So going back to one of the early questions: what is it about this game that makes it a classic? Well, I would say that Super Mario Bros. is a classic because it took the best concepts of video game creation and combined them all into something that none of us had ever seen before. This is all the more impressive when one considers that video games were still in their infancy and there were still many development concepts that hadn’t been discovered yet, let alone evolve into what we know today. Once this game came on the scene, other game developers wasted no time in trying to emulate the styles/concepts for their own games. Not only that, but given that the video game industry had crashed just a few years before made SMB very much an eye-opener to consumers, especially kids. This game helped prove that video games were not some passing fad. This was an entertainment medium that was here to stay, and Nintendo – a Japanese playing card/toy company that very few people had heard about at that point – set out to prove it, and as the years would go by they more than proved it, with plenty of other games and characters to follow.  However, Super Mario Bros. would be the game that set the stage for what was to come.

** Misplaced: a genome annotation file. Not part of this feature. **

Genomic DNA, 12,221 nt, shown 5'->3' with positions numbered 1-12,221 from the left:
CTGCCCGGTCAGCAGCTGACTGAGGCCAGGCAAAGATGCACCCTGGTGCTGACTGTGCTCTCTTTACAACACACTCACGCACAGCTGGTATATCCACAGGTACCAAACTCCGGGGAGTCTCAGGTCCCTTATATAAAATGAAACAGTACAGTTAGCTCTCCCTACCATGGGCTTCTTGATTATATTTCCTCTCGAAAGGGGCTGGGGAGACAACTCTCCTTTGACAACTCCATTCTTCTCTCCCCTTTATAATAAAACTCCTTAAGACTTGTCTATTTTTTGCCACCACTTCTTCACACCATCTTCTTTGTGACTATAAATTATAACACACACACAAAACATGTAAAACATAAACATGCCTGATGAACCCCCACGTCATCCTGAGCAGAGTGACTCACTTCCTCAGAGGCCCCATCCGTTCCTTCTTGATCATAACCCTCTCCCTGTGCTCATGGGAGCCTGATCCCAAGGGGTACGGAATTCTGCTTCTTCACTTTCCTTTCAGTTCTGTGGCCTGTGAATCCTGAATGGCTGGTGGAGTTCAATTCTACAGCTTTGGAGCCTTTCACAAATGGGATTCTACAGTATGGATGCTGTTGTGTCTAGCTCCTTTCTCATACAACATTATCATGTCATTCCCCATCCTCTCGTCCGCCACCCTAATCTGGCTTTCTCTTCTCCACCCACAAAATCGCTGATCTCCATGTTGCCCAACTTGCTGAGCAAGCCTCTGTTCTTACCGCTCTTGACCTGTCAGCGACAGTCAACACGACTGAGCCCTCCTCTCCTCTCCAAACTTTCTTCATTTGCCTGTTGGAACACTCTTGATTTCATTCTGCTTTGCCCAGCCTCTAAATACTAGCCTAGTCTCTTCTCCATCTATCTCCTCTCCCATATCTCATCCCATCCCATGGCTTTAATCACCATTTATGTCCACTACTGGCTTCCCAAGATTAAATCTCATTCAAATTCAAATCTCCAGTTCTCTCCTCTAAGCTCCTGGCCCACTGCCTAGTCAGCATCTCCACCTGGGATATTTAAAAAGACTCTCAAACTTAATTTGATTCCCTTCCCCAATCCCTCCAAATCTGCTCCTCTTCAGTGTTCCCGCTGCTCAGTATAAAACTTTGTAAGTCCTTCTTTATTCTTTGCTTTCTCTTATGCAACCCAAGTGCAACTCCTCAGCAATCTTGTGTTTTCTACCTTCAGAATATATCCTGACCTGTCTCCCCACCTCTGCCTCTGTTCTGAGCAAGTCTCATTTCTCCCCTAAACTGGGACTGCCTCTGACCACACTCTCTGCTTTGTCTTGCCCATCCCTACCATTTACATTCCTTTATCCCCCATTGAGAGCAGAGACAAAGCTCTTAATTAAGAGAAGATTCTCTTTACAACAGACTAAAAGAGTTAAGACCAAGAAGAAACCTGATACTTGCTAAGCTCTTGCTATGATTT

But I believe the reason why this game resonates so well with gamers the world over – myself included – is that it shows that no matter what kind of concept you have as a developer, the number one thing you need to create a game above all is to make it fun, for it’ll be that specific element that will capture the player’s imagination. Once you have that, the rest will follow.

Mario 30th anniversary

Happy 30th Anniversary Mario!

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Japan Crate March 2015 Unveiling

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Japan Crate is a monthly subscription crate that is filled with Japanese treats.  There are three different size crates you can choose ranging from $12 to $30 with free domestic shipping. The premium box is the one I tried that was filled with about 2 pounds of treats.